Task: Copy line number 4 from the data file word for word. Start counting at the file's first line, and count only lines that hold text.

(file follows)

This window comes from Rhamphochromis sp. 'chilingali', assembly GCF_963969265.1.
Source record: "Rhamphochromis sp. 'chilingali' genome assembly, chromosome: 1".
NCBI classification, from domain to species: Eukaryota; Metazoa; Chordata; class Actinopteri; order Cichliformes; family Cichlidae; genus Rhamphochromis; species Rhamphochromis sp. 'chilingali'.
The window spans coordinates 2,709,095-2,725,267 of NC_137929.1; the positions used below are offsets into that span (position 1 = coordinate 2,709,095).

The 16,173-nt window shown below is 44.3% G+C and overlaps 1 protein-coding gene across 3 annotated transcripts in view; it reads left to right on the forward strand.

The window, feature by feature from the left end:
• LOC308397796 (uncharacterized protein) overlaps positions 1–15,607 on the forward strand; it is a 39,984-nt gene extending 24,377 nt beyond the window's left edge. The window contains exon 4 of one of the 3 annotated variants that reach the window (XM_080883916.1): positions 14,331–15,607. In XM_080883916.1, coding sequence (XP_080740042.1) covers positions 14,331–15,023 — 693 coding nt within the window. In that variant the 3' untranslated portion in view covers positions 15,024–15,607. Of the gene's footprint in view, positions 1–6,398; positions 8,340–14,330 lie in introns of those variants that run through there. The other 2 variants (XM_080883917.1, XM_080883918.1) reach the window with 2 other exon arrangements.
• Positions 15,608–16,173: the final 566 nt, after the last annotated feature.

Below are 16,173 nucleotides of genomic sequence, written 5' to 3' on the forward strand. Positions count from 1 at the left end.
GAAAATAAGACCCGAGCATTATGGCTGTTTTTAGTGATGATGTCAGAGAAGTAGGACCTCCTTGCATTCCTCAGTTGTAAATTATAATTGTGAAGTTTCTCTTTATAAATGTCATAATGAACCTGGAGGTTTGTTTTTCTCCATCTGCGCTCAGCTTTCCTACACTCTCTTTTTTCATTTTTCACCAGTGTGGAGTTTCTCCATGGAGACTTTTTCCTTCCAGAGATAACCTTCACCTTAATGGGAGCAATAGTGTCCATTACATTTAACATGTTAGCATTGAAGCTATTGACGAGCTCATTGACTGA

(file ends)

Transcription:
The window spans coordinates 2,709,095-2,725,267 of NC_137929.1; the positions used below are offsets into that span (position 1 = coordinate 2,709,095).